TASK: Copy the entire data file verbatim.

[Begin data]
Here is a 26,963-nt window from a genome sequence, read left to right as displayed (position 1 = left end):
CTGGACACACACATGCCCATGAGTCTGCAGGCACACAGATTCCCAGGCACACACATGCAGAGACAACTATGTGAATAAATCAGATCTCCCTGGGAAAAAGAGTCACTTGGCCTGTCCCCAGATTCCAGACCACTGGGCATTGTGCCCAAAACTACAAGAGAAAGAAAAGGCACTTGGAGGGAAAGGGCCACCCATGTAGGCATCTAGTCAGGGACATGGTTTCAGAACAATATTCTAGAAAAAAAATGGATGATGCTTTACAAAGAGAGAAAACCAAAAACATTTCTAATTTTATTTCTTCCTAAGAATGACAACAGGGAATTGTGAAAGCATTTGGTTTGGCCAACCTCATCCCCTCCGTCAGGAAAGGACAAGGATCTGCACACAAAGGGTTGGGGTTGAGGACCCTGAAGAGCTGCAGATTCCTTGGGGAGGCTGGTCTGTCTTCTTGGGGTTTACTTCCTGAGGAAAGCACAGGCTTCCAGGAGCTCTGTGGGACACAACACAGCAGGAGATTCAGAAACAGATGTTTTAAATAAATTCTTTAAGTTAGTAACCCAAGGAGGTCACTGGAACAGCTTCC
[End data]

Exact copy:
Here is a 26,963-nt window from a genome sequence, read left to right as displayed (position 1 = left end):
CTGGACACACACATGCCCATGAGTCTGCAGGCACACAGATTCCCAGGCACACACATGCAGAGACAACTATGTGAATAAATCAGATCTCCCTGGGAAAAAGAGTCACTTGGCCTGTCCCCAGATTCCAGACCACTGGGCATTGTGCCCAAAACTACAAGAGAAAGAAAAGGCACTTGGAGGGAAAGGGCCACCCATGTAGGCATCTAGTCAGGGACATGGTTTCAGAACAATATTCTAGAAAAAAAATGGATGATGCTTTACAAAGAGAGAAAACCAAAAACATTTCTAATTTTATTTCTTCCTAAGAATGACAACAGGGAATTGTGAAAGCATTTGGTTTGGCCAACCTCATCCCCTCCGTCAGGAAAGGACAAGGATCTGCACACAAAGGGTTGGGGTTGAGGACCCTGAAGAGCTGCAGATTCCTTGGGGAGGCTGGTCTGTCTTCTTGGGGTTTACTTCCTGAGGAAAGCACAGGCTTCCAGGAGCTCTGTGGGACACAACACAGCAGGAGATTCAGAAACAGATGTTTTAAATAAATTCTTTAAGTTAGTAACCCAAGGAGGTCACTGGAACAGCTTCC